EBAN: Sure. So, you know, as we know, this has been the trajectory of previous viral outbreaks. So, for example, the SARS outbreak in 2002 has been linked to bats as these reservoirs for this virus. And MERS as well has been linked to an animal host. And that was in the Middle East. And even though we don't have a identified host for Ebola, it's believed to have a bat origin. So it is absolutely within the sort of tradition of these viruses to have had an animal reservoir and possibly one that jumped from an initial host animal to an intermediate animal to humans.

So, you know, it, in a way, appeared to be the most likely scientific scenario for the outbreak. But that said, now months have gone on, and there is no animal host identified despite a massive wildlife sampling effort. So I believe that the Chinese government has sampled something like close to 80,000 different wildlife samples to try to identify a host animal and has not been able to do so yet.

GROSS: So tell us about the lab leak theory and the lab in question in this theory.

EBAN: So first, let me say that the lab leak theory is not a unitary theory. It ranges all the way from, could researchers who had gone on bat sampling missions to these remote bat caves in Yunnan province picked up a sample that contained this virus and became infected in the field or possibly brought it back to a lab? And that could have triggered an outbreak. Or it could have been a completely accidental release of a strain that was in possession of a lab. Or it could have been the product of risky research, which we can talk about, which was potentially manipulating the natural infectiousness of a sample to see if it could potentially become more infectious to humans. And then it ranges all the way to a much more conspiratorial view that this was somehow a Chinese bioweapons program gone awry. Now, in discussion of all these different scenarios, the laboratory that keeps coming up is the Wuhan Institute of Virology, which was about 7 miles away from the first identified spot that was believed to be the epicenter of the outbreak, which is the Huanan Seafood Market.

The Wuhan Institute of Virology is China's foremost coronavirus research facility. It contains one of the world's largest repository of bat samples and has a database of about 22,000 viral samples, which was taken offline just prior to the pandemic. And we can talk about that in a little bit. But it was in that laboratory that they were performing research called gain-of-function research to manipulate pathogens as a way of assessing the risk of whether they could cross over to infect humans.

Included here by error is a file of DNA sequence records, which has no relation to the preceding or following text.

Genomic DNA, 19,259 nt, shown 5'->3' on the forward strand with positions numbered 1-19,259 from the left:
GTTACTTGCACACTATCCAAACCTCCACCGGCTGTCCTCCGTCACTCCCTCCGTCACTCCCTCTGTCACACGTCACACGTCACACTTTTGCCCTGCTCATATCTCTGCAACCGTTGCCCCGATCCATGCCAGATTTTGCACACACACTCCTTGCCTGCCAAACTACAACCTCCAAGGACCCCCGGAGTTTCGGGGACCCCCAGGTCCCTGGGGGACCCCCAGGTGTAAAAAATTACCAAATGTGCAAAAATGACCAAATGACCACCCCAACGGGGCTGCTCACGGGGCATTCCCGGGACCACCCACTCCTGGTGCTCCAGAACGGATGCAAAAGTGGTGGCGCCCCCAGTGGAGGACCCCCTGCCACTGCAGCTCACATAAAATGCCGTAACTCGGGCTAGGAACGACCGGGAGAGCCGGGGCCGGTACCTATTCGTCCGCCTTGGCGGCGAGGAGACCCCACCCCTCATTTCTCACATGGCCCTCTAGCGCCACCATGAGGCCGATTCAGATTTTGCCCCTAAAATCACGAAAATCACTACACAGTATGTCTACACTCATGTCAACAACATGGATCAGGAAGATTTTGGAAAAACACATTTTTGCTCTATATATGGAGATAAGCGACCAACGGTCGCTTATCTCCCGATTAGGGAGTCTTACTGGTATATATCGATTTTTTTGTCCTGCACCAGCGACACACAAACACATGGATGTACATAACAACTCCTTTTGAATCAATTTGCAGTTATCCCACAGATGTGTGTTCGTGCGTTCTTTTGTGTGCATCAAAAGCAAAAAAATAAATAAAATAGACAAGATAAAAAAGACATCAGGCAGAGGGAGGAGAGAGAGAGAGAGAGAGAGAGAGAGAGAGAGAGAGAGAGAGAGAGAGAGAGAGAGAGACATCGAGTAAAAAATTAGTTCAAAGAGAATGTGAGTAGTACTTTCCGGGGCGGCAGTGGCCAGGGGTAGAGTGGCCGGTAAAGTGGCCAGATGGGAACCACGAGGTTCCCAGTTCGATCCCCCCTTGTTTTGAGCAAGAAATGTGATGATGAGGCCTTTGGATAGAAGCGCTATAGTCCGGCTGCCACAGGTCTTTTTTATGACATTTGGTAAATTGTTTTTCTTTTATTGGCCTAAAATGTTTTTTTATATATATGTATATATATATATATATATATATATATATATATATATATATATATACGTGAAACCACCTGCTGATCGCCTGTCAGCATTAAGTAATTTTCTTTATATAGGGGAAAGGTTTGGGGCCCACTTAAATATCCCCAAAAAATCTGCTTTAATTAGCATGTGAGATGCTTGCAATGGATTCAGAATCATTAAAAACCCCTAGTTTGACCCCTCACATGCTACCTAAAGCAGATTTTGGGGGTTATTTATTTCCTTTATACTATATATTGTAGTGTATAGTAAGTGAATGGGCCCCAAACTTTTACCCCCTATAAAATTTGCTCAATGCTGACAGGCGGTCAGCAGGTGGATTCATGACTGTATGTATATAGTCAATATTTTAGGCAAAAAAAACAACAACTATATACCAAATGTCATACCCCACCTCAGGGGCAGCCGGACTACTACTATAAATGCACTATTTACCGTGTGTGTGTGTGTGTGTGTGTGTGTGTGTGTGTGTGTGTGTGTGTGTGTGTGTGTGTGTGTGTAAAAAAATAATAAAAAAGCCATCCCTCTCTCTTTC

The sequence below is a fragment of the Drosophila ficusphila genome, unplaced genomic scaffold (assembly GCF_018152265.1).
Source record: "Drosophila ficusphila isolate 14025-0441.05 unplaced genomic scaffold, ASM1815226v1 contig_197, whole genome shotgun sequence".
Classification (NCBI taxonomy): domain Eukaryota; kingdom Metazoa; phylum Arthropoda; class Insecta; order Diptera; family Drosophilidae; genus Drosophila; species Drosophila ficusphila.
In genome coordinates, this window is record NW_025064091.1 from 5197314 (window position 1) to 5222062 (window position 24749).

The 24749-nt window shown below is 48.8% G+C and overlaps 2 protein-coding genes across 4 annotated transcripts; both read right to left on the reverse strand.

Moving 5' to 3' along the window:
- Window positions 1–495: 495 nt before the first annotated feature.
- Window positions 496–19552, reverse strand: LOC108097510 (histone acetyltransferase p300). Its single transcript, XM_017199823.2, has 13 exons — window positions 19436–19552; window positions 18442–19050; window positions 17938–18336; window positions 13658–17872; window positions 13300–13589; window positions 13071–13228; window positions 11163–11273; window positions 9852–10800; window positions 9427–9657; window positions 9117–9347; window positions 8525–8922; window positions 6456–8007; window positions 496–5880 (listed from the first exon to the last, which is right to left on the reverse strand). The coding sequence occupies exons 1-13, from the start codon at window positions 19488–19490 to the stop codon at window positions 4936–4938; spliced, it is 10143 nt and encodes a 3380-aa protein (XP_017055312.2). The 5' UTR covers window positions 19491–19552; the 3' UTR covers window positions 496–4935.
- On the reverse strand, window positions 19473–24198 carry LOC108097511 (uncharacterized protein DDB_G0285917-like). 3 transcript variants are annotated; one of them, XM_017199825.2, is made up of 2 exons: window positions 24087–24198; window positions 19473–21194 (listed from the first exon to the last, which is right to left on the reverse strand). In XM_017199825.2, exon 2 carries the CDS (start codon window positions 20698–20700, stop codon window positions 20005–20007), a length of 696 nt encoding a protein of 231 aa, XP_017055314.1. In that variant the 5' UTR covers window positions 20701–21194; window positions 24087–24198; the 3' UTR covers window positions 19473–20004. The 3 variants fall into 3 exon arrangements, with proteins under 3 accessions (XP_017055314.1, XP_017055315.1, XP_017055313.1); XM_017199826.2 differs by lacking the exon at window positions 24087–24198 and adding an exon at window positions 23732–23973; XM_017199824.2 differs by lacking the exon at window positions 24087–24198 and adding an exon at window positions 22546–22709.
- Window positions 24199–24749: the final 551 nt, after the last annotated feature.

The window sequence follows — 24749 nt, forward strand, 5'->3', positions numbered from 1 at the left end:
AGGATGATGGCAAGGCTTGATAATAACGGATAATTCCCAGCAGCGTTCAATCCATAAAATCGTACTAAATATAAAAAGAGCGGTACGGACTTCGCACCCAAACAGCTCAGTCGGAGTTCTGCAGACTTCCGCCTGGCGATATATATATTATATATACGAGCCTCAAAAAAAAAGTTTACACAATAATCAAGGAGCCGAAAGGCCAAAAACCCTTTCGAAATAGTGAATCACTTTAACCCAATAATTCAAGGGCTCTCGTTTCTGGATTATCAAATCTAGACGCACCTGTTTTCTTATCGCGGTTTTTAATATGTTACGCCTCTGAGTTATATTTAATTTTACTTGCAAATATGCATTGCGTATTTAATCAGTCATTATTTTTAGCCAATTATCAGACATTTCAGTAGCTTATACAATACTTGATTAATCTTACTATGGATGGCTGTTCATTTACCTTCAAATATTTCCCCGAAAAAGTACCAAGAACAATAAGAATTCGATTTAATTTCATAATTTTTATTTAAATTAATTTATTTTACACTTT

GROSS: And some scientists say, well, maybe it's no coincidence that the pandemic seemed to start, you know, just a few miles away from this lab.

EBAN: Well, that's right. So this is one of the central mysteries of this SARS-CoV-2 outbreak that needs to be unpacked, which is, you know, how, in the dead of winter in central China in a city that doesn't have bats, at a time when bats would likely be hibernating, would you have an outbreak like this? What explains that? Now, two Chinese scientists looking at this fact pattern early on posted a pre-print paper saying, how did this happen? And they say, well, we looked around the area, and there are these two laboratories, which is - one is run by the Chinese equivalent of the Centers for Disease Control and Prevention, which is right near the Huanan Seafood Market. The other one is this Wuhan Institute of Virology, which is about 7 miles away.

GROSS: I think this might be a good time to take a break. If you're just joining us, my guest is Katherine Eban. Her new article, "The Lab-Leak Theory," is now online at the Vanity Fair website, where she's a contributing editor. It will be published in the subsequent issue of the actual print magazine. We'll be right back after a short break. This is FRESH AIR.


GROSS: This is FRESH AIR. Let's get back to my interview with investigative journalist Katherine Eban. Her new article in Vanity Fair called "The Lab-Leak Theory: Inside The Fight To Uncover COVID-19's Origins" is now online at the Vanity Fair website.

You report that the Wuhan Institute of Virology is conducting these gain-of-function experiments, which are very controversial. Can you explain a little bit more about why they're controversial and why one of the theories is that they might have, you know, contributed to the start of the pandemic?

EBAN: Sure. So gain-of-function research is something that has divided the virology community for years. In 2011, a virologist named Ron Fauchier basically manipulated an avian flu pathogen and created what he declared was, you know, the most infectious virus that's ever been known. That kind of research is called gain of function, where you're essentially manipulating a pathogen to see if you can increase its transmissibility to humans. Well, why would you do that research? Supporters claim that essentially all of virology is doing gain-of-function research. Viruses gain functions and lose functions all the time - and that you want to do this kind of research to gauge the risks out there. And it also helps to accelerate vaccine production. But there are critics who say, why would you go and take a pathogen from the middle of nowhere, bring it back to a lab in a crowded urban area and try to make it more infectious, potentially running the risk of unleashing it into the human community? And as - one scientist likened it to looking for a gas leak with a lighted match.